The following is taken from pp. 3-4 of the 60th Anniversary Issue of Pan Pipes, published in May 1964 by Sigma Alpha Iota.
IT IS COMMENCEMENT DAY JUNE 12, 1903 ON THE CAMPUS OF THE UNIVERSITY OF MICHIGAN AT ANN ARBOR. Seven gifted young musicians whose names and whose lives hold a unique place in the heart of each Sigma Alpha Iota were deeply involved in the festive events which such occasions afford.
Elizabeth A. Campbell, Nora Crane Hunt, Leila H. Farlin and Georgina Potts were graduating at the evening ceremonies. Mary Storrs and Frances Caspari were leaving immediately for graduate study. Minnie M. Davis carried responsibilities as a young member of the Music Faculty.
On the afternoon of this Commencement Day, "THE SEVEN" met in the library at the home of Elizabeth A. Campbell, 555 Division Street (yes, Nora Hunt was present despite her appearance as soloist on the Commencement program that evening), and "solemnly pledged themselves to help each other with sisterly affection, to stand for the highest musical scholarship, for nobility and uprightness of character and for the maintenance of friendly and unselfish relations among women in the musical profession."
A simple spontaneous act? No. This hour of commitment and of dedication to an idea and to an ideal, spent together on this Commencement Day afternoon was, in the terms of this space age, the apogee of weeks of thoughtful preparation for a new venture, which too, was projected with an upward thrust and bore an outward mission.
With a number of "THE SEVEN" invited to return in September to become members of the Music Faculty of their Alma Mater, the start of this venture was made at this time to afford an early fall season for the development and expansion of an idea and an ideal which, to these gifted musicians, had grown to be of supreme worth and was something to be shared.
And so it was that on June 12, 1903, on the campus of the University of Michigan, SIGMA ALPHA IOTA, INTERNATIONAL PROFESSIONAL MUSIC FRATERNITY FOR WOMEN, was launched. Chosen as Sigma Alpha Iota's first officers on this memorable June 12 day were President, MINNIE M. DAVIS; Vice President, ELIZABETH A. CAMPBELL; and Secretary-Treasurer, FRANCES CASPARI.
In a recent memorandum from the first President of Alpha Chapter, Minnie Davis (Sherrill) ,we have this account of the pre-Founding days and the initial activities of Sigma Alpha Iota.
"In early spring of 1903, Mrs. Fredreka Howland, wife of William Howland, head of the Vocal Department of the University School of Music, Ann Arbor, Michigan, suggested that a musical sorority be organized which would aim for high standards of musicianship and for promotion of the highest type of music. She felt there was a need for such an organization. A meeting was held in Mr. Howland's studio to discuss this idea. There was some talk of a musical club but finally a Sorority was decided upon as better fitting plans for close bonds of friendship. It was decided that only students of fine character and special musical talent combined with excellent scholarship would be eligible for membership. On June 12, 1903, Sigma Alpha Iota Musical Sorority was founded. Following are the names of the founders, who were graduate students and faculty members: Elizabeth A. Campbell, Frances Caspari, Minnie M. Davis (Sherrill), Leila H. Farlin (Laughlin), Nora Crane Hunt, Georgina Potts and Mary Storrs (Andersen).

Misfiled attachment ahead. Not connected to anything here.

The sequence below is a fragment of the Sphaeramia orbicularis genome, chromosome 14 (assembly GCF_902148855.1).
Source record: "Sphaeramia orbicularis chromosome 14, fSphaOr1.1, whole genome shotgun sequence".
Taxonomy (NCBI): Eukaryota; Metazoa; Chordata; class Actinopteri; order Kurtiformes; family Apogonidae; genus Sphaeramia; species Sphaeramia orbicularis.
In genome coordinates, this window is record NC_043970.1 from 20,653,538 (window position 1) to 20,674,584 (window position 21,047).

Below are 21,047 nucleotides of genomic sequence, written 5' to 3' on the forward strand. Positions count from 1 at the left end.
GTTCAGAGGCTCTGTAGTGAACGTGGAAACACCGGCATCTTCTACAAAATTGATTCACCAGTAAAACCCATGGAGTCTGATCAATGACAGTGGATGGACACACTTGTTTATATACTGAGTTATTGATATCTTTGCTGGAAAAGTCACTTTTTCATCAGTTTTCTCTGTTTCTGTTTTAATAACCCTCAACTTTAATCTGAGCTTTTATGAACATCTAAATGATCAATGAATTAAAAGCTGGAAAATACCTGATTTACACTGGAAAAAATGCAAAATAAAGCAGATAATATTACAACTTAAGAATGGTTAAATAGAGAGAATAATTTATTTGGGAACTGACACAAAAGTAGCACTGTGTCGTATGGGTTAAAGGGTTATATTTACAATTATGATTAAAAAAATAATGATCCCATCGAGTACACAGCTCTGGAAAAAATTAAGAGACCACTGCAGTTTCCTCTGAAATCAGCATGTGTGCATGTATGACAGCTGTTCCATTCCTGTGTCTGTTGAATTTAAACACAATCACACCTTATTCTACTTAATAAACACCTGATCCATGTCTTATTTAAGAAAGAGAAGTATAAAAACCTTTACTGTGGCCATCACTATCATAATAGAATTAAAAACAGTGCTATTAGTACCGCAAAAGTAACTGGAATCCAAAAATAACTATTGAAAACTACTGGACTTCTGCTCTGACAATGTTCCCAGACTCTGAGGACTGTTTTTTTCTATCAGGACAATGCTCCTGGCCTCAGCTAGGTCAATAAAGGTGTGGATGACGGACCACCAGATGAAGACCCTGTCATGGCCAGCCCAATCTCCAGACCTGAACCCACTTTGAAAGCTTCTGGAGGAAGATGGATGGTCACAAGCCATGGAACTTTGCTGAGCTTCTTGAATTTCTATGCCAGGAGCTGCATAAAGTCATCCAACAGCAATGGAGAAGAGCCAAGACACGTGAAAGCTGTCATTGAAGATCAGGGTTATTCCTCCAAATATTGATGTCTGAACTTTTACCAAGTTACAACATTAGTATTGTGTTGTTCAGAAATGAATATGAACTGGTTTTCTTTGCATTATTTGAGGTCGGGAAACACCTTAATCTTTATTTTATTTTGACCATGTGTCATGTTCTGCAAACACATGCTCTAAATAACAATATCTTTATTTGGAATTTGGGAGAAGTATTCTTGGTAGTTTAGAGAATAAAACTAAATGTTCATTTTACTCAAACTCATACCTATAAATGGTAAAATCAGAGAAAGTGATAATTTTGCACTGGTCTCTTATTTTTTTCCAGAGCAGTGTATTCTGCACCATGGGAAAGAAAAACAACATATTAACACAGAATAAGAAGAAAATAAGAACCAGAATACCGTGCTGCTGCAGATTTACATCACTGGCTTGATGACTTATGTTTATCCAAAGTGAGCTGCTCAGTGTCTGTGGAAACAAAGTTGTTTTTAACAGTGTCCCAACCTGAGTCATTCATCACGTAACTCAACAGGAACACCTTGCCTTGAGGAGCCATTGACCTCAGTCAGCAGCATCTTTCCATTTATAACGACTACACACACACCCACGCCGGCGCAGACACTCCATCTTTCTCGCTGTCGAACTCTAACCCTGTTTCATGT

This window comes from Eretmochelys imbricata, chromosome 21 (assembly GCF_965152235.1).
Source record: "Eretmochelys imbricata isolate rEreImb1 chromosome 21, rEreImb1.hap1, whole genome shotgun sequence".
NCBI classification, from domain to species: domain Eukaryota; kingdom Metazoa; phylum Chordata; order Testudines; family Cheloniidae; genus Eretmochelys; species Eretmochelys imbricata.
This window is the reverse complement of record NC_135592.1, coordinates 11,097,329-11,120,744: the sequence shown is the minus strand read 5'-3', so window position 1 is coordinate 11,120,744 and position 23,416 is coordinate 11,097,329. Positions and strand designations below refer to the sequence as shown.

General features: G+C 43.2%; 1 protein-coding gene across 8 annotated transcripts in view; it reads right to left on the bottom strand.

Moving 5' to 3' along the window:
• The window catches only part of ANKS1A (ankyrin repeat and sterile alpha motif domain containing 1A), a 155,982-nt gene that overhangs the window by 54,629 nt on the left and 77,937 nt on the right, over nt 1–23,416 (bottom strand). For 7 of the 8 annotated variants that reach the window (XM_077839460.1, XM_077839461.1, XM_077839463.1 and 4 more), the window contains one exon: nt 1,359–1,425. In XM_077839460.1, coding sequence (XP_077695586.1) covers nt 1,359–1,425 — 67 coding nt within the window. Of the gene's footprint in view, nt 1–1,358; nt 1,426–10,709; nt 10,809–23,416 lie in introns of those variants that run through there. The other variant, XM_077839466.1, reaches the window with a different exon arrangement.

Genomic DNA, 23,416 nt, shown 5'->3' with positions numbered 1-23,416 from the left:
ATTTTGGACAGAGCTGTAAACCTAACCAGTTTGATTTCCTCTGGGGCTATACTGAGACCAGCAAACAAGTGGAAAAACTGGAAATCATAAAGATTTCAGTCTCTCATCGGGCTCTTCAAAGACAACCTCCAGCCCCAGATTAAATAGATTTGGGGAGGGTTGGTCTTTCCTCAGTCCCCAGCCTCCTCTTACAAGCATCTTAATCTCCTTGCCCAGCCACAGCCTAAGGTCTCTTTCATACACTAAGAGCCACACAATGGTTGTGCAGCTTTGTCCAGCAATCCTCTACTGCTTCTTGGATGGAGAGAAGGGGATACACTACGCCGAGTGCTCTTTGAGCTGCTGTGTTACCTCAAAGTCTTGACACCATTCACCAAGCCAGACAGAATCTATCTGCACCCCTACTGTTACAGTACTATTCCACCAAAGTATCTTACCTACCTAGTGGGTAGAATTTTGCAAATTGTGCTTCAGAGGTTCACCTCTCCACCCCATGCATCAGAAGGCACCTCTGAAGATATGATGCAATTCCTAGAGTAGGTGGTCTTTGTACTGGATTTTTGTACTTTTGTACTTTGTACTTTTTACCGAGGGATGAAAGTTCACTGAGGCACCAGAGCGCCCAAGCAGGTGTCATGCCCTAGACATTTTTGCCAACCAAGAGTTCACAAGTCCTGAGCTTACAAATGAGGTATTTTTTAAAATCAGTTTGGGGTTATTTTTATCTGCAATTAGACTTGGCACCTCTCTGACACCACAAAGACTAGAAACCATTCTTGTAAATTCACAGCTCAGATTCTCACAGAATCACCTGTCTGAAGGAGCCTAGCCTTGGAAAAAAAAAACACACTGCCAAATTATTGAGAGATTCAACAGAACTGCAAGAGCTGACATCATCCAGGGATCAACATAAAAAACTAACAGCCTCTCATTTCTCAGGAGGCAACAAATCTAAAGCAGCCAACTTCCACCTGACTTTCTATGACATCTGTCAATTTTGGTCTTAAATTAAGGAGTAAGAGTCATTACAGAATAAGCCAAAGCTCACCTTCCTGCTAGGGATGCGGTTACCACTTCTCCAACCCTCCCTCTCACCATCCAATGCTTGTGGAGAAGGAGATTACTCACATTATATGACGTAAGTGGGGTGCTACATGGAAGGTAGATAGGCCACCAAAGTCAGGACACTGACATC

"Minnie M. Davis was elected the first President of Alpha Chapter. The first annual initiation was held March 7, 1904, at which time Mrs. William Howland was initiated as our first Patroness and Blanche Abbott as the first active member. Minnie M. Davis presided at this initiation which was held in her home. A banquet followed.
"Madame Louise Homer, our first National Honorary Member, was initiated by Alpha Chapter at the home of Elsa Stanley on May la, 1904, Minnie M. Davis presiding. It was through Mr. Howland's suggestion and assistance that we secured Madame Homer as a member.
"In order to have the Sorority properly incorporated under Michigan State Laws, Articles of Association were drawn by Carl Storm, Attorney at Ann Arbor, and signed December 1, 1904, by the following seven active members and two patronesses of Alpha Chapter:
"The papers recorded Sigma Alpha Iota as a non-profit organization on December 15, 1904."